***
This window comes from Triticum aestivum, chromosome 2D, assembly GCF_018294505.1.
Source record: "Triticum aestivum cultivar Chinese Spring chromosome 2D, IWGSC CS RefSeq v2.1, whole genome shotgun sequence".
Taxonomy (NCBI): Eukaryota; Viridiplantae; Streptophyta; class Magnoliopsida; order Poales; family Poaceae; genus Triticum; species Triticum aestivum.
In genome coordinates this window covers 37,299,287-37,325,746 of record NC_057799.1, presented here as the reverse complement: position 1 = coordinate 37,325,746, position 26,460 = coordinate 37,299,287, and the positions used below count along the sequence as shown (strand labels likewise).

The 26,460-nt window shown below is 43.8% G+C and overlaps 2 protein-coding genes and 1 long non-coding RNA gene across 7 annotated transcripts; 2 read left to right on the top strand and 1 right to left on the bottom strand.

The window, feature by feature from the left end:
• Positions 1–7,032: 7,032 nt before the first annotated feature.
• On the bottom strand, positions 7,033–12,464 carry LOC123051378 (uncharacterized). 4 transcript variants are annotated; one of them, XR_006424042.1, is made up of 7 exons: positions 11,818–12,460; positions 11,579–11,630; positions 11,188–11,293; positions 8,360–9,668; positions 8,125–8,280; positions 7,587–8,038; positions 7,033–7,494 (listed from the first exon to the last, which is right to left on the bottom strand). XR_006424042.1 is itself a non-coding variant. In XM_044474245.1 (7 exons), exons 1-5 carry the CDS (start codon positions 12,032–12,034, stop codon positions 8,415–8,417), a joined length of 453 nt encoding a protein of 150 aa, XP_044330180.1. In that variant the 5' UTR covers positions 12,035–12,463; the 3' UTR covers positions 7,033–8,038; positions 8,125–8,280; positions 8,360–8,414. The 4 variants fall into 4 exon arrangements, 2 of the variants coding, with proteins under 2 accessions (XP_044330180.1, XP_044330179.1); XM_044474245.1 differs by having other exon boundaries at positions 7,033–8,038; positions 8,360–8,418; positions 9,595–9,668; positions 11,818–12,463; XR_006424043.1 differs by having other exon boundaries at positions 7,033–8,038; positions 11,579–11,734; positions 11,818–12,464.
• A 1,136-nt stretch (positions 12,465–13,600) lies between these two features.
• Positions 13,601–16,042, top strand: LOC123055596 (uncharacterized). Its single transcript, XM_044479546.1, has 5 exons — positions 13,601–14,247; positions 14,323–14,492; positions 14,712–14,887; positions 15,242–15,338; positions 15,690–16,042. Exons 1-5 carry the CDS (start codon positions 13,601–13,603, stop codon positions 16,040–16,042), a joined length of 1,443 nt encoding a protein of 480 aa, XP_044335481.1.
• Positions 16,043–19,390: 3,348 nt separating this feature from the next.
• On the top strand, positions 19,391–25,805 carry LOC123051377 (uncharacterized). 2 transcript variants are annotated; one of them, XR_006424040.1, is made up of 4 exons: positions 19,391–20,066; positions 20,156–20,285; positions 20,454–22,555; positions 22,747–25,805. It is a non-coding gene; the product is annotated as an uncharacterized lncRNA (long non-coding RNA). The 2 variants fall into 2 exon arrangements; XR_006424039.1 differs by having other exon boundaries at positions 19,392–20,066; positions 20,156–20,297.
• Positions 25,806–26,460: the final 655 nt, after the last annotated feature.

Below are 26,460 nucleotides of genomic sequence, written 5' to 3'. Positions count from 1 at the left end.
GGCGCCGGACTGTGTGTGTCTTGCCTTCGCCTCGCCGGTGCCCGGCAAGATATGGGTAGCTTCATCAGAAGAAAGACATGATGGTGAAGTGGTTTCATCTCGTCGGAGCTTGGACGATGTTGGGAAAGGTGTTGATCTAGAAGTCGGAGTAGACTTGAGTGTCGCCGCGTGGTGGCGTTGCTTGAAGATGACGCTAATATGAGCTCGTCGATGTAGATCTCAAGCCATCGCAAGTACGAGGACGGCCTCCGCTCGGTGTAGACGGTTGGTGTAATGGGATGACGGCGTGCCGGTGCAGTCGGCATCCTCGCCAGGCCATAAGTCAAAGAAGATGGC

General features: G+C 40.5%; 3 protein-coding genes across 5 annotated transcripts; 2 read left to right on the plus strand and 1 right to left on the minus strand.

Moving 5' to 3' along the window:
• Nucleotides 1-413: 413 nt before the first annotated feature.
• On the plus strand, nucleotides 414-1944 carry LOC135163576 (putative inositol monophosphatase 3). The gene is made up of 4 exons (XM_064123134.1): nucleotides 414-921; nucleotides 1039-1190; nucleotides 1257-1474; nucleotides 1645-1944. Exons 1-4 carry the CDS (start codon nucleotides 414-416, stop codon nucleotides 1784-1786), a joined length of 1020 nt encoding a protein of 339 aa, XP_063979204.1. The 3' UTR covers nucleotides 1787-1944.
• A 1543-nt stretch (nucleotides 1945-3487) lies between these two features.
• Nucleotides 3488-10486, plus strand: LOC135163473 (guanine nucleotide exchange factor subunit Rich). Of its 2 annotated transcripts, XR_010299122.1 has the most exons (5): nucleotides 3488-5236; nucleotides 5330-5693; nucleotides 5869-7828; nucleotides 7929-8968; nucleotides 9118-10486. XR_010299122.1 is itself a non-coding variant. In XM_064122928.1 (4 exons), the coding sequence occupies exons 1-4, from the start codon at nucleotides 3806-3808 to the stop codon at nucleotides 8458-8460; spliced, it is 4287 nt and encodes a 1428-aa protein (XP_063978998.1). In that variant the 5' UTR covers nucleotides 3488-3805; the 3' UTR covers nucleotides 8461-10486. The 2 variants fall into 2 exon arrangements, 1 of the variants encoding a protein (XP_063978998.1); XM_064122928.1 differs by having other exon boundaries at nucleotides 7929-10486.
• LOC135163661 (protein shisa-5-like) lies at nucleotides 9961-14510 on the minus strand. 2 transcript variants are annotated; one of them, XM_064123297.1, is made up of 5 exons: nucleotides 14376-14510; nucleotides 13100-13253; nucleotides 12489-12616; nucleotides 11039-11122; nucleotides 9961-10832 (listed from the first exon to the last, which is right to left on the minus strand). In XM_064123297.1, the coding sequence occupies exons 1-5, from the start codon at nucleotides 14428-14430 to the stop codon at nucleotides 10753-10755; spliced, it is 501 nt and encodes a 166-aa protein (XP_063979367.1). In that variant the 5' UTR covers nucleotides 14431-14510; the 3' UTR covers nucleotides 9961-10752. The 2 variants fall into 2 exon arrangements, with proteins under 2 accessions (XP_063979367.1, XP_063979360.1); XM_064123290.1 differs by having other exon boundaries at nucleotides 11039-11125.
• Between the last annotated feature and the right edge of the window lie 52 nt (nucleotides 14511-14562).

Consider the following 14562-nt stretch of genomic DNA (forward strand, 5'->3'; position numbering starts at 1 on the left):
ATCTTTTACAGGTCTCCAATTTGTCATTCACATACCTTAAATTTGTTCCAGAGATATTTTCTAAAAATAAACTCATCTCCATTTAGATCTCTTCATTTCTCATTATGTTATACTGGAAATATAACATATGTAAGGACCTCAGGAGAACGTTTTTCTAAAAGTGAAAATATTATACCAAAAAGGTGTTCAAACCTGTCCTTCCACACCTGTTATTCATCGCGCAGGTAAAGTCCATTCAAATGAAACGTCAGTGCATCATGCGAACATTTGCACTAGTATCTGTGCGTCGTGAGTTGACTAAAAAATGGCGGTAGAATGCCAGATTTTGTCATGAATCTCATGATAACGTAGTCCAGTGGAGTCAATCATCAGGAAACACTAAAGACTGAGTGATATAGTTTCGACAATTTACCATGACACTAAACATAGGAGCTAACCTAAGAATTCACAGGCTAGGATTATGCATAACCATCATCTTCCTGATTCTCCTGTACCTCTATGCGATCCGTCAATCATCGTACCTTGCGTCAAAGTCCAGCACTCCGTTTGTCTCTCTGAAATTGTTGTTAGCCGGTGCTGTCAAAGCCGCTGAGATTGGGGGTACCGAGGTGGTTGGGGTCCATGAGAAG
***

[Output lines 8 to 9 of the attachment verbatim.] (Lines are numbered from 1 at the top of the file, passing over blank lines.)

• On the bottom strand, positions 7,033–12,464 carry LOC123051378 (uncharacterized). 4 transcript variants are annotated; one of them, XR_006424042.1, is made up of 7 exons: positions 11,818–12,460; positions 11,579–11,630; positions 11,188–11,293; positions 8,360–9,668; positions 8,125–8,280; positions 7,587–8,038; positions 7,033–7,494 (listed from the first exon to the last, which is right to left on the bottom strand). XR_006424042.1 is itself a non-coding variant. In XM_044474245.1 (7 exons), exons 1-5 carry the CDS (start codon positions 12,032–12,034, stop codon positions 8,415–8,417), a joined length of 453 nt encoding a protein of 150 aa, XP_044330180.1. In that variant the 5' UTR covers positions 12,035–12,463; the 3' UTR covers positions 7,033–8,038; positions 8,125–8,280; positions 8,360–8,414. The 4 variants fall into 4 exon arrangements, 2 of the variants coding, with proteins under 2 accessions (XP_044330180.1, XP_044330179.1); XM_044474245.1 differs by having other exon boundaries at positions 7,033–8,038; positions 8,360–8,418; positions 9,595–9,668; positions 11,818–12,463; XR_006424043.1 differs by having other exon boundaries at positions 7,033–8,038; positions 11,579–11,734; positions 11,818–12,464.
• A 1,136-nt stretch (positions 12,465–13,600) lies between these two features.